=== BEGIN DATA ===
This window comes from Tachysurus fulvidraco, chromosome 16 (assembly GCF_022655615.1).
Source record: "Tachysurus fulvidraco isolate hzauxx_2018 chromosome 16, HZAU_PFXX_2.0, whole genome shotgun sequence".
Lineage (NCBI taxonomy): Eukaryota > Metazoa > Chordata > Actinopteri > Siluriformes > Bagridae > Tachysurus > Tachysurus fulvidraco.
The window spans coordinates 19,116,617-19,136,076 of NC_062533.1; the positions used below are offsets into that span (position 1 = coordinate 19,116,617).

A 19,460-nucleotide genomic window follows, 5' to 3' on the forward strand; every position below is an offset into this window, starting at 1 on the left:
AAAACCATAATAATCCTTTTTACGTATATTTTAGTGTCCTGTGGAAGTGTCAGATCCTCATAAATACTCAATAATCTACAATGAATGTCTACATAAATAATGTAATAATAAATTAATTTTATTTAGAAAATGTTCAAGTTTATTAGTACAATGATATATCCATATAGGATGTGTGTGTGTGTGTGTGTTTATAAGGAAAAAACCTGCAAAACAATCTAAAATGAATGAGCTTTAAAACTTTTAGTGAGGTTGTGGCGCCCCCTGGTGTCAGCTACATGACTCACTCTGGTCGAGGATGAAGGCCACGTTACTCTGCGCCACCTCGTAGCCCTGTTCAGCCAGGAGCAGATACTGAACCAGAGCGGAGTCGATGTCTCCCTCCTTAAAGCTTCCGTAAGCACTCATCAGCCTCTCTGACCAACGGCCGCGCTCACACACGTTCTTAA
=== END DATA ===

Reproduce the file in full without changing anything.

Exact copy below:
This window comes from Tachysurus fulvidraco, chromosome 16 (assembly GCF_022655615.1).
Source record: "Tachysurus fulvidraco isolate hzauxx_2018 chromosome 16, HZAU_PFXX_2.0, whole genome shotgun sequence".
Lineage (NCBI taxonomy): Eukaryota > Metazoa > Chordata > Actinopteri > Siluriformes > Bagridae > Tachysurus > Tachysurus fulvidraco.
The window spans coordinates 19,116,617-19,136,076 of NC_062533.1; the positions used below are offsets into that span (position 1 = coordinate 19,116,617).

A 19,460-nucleotide genomic window follows, 5' to 3' on the forward strand; every position below is an offset into this window, starting at 1 on the left:
AAAACCATAATAATCCTTTTTACGTATATTTTAGTGTCCTGTGGAAGTGTCAGATCCTCATAAATACTCAATAATCTACAATGAATGTCTACATAAATAATGTAATAATAAATTAATTTTATTTAGAAAATGTTCAAGTTTATTAGTACAATGATATATCCATATAGGATGTGTGTGTGTGTGTGTGTTTATAAGGAAAAAACCTGCAAAACAATCTAAAATGAATGAGCTTTAAAACTTTTAGTGAGGTTGTGGCGCCCCCTGGTGTCAGCTACATGACTCACTCTGGTCGAGGATGAAGGCCACGTTACTCTGCGCCACCTCGTAGCCCTGTTCAGCCAGGAGCAGATACTGAACCAGAGCGGAGTCGATGTCTCCCTCCTTAAAGCTTCCGTAAGCACTCATCAGCCTCTCTGACCAACGGCCGCGCTCACACACGTTCTTAA